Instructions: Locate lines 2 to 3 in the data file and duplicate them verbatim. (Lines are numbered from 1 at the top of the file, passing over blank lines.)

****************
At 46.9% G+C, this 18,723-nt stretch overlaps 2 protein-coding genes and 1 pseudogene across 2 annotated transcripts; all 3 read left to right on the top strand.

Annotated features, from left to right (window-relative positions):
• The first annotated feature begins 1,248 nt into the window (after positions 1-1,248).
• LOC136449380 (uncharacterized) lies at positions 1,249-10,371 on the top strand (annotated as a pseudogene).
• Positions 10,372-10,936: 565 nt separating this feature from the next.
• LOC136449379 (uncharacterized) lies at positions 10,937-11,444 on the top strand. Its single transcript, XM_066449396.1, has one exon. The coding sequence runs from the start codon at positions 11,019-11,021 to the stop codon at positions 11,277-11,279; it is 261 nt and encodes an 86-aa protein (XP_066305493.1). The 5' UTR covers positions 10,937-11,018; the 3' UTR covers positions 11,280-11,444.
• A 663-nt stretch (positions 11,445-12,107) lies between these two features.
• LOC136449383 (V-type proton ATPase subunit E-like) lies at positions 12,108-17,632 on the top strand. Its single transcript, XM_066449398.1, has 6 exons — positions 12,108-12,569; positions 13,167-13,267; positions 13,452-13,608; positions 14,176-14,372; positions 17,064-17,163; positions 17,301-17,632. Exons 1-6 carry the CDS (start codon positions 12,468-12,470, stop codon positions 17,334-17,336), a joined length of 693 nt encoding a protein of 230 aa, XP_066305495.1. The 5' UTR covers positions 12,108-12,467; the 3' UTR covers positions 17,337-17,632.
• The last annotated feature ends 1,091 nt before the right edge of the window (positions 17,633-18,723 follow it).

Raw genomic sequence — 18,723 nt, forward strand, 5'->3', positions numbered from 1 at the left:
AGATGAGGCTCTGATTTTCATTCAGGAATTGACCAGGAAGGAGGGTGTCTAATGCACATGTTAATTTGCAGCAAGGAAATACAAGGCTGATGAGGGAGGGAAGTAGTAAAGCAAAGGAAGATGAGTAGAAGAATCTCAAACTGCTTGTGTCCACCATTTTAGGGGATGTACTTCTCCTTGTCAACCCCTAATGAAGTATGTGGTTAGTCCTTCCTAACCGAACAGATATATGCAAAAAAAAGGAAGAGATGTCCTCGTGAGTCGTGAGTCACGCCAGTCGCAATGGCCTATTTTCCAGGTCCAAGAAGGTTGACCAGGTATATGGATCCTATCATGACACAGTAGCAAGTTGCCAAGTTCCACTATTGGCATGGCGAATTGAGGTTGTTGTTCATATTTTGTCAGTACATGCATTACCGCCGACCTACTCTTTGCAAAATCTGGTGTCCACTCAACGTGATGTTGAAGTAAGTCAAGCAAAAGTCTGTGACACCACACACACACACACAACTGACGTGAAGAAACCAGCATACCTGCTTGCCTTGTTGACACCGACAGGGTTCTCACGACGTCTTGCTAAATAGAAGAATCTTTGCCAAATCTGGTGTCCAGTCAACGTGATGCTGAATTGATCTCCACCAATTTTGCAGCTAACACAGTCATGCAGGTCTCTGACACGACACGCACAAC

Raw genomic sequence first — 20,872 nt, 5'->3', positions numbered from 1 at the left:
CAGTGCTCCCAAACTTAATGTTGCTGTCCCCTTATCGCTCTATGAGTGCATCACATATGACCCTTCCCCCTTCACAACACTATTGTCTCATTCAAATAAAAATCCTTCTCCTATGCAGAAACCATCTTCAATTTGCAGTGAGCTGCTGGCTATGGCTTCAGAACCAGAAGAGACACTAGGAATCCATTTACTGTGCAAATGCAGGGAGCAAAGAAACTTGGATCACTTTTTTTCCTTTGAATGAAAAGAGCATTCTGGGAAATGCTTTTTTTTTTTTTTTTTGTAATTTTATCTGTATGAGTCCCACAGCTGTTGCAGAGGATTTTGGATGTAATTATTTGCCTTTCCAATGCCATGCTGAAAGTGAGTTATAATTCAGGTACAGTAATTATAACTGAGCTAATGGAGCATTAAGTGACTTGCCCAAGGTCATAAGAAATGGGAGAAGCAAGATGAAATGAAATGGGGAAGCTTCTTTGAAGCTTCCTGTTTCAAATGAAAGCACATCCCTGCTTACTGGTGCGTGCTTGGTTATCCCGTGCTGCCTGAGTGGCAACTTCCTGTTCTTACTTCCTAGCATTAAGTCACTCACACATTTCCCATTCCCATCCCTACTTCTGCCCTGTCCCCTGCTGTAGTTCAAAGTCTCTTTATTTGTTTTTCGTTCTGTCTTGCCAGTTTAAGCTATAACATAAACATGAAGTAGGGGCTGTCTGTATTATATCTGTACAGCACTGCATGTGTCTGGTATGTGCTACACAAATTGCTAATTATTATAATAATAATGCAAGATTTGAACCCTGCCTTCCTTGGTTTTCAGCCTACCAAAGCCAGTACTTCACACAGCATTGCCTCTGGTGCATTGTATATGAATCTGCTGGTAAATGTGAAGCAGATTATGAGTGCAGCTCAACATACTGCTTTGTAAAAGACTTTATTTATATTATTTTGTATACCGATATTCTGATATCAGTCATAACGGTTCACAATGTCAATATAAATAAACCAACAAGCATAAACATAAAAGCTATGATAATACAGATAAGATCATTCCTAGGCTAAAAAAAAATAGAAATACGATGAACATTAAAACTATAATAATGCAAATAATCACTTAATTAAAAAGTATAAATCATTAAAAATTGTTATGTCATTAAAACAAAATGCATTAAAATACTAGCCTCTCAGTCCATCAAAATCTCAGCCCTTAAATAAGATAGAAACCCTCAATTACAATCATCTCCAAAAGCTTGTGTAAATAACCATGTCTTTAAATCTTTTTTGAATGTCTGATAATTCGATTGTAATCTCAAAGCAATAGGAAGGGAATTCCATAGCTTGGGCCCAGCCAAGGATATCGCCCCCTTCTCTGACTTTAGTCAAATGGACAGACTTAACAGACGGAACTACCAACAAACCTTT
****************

Annotated features, from left to right (window-relative positions):
• The first annotated feature begins 1,248 nt into the window (after positions 1-1,248).